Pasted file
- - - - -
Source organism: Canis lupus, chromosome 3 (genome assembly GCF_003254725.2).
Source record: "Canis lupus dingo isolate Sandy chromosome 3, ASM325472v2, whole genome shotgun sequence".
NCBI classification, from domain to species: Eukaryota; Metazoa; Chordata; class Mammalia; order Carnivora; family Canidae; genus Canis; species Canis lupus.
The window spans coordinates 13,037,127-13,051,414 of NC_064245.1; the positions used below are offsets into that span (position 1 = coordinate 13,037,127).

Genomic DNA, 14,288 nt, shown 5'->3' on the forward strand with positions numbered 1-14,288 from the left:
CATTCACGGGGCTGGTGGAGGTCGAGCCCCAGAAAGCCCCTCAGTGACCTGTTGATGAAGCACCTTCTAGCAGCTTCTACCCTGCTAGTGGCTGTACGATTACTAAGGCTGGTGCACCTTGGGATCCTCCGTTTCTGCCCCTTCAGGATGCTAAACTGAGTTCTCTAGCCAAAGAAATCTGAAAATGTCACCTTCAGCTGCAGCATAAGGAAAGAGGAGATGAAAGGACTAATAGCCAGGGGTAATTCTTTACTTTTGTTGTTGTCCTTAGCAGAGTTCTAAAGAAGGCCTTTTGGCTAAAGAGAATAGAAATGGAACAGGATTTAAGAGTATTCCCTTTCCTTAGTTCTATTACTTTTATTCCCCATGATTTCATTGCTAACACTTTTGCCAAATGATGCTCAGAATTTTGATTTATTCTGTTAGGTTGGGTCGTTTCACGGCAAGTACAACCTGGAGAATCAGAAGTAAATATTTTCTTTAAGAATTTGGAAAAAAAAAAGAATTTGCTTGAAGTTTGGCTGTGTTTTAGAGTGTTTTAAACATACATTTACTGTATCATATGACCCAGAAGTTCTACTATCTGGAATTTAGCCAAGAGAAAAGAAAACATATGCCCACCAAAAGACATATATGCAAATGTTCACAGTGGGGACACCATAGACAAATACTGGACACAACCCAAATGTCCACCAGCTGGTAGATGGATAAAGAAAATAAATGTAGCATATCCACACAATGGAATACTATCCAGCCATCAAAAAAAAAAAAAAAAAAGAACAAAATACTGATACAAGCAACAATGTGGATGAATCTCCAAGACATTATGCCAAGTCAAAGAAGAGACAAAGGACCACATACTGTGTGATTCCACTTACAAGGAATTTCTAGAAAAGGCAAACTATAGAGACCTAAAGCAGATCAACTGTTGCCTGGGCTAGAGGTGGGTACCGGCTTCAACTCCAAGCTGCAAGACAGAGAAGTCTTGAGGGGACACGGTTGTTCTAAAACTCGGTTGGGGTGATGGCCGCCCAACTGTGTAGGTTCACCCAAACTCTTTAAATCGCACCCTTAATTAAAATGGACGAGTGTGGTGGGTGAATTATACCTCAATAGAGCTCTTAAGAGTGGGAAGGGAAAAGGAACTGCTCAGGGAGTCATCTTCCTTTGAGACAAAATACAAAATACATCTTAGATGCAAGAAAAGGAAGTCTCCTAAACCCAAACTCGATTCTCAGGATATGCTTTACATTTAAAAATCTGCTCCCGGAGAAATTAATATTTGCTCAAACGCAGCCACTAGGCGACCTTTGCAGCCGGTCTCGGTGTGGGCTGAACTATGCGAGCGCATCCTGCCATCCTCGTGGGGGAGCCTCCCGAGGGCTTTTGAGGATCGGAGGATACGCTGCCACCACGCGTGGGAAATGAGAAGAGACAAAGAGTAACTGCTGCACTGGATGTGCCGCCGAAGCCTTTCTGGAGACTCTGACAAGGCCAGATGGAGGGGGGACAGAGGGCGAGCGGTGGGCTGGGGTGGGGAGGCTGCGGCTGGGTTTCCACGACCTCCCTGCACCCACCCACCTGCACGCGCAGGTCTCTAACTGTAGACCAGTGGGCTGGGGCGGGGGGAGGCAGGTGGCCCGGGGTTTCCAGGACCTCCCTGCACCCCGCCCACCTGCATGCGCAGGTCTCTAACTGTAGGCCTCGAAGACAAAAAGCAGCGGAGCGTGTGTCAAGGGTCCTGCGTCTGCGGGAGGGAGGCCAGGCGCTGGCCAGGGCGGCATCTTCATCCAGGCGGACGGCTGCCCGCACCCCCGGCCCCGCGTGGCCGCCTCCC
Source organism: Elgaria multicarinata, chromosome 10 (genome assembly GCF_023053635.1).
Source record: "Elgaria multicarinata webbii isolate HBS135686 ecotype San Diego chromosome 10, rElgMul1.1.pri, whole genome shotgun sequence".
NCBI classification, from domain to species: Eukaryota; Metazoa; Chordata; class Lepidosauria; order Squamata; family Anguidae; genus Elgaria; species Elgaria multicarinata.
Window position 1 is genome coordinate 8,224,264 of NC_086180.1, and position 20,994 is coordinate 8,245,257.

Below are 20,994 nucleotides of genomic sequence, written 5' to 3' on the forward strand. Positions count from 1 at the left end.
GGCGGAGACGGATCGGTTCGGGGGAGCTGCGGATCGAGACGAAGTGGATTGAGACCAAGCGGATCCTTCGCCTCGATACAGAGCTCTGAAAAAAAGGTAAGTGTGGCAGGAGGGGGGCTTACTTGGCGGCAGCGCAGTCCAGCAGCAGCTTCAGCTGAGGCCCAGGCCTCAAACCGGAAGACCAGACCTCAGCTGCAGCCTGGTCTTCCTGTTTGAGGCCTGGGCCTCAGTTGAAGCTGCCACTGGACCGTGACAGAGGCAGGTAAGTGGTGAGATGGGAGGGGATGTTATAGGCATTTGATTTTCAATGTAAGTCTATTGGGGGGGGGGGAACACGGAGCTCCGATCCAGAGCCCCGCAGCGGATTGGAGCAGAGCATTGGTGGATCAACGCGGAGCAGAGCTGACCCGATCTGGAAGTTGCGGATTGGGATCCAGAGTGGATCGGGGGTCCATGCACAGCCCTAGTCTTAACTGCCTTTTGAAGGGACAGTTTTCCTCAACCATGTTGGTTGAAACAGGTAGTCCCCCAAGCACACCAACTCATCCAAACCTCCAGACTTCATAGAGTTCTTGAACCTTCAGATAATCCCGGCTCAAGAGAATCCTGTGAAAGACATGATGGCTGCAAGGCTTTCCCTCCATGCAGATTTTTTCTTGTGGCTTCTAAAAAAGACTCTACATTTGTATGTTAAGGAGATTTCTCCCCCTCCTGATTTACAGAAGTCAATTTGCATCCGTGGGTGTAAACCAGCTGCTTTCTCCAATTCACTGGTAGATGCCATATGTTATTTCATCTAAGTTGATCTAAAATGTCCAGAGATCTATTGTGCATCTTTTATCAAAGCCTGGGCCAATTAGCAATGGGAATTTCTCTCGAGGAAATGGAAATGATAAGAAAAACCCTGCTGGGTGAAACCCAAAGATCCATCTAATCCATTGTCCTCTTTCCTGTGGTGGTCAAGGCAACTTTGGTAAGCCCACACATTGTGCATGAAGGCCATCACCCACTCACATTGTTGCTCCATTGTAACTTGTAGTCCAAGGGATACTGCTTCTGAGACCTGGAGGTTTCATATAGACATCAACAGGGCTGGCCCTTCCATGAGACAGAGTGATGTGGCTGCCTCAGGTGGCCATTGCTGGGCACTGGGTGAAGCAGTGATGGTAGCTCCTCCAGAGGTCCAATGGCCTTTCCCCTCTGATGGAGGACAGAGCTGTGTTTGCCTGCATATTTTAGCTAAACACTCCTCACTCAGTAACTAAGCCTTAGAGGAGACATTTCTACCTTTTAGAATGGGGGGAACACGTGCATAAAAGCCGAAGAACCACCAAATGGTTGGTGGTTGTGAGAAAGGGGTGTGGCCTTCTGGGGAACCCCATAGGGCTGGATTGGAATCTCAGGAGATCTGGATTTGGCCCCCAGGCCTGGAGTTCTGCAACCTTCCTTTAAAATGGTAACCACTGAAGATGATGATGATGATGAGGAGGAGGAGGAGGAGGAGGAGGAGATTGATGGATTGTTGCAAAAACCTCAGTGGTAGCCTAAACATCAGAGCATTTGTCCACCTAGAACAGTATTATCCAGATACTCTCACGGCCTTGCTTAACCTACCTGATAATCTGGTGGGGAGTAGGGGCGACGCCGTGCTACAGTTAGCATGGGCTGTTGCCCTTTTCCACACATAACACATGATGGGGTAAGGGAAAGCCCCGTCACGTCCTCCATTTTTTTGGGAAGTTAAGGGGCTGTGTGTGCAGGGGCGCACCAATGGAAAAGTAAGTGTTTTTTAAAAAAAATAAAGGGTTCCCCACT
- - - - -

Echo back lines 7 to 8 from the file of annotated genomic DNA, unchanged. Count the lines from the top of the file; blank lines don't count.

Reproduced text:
Source organism: Elgaria multicarinata, chromosome 10 (genome assembly GCF_023053635.1).
Source record: "Elgaria multicarinata webbii isolate HBS135686 ecotype San Diego chromosome 10, rElgMul1.1.pri, whole genome shotgun sequence".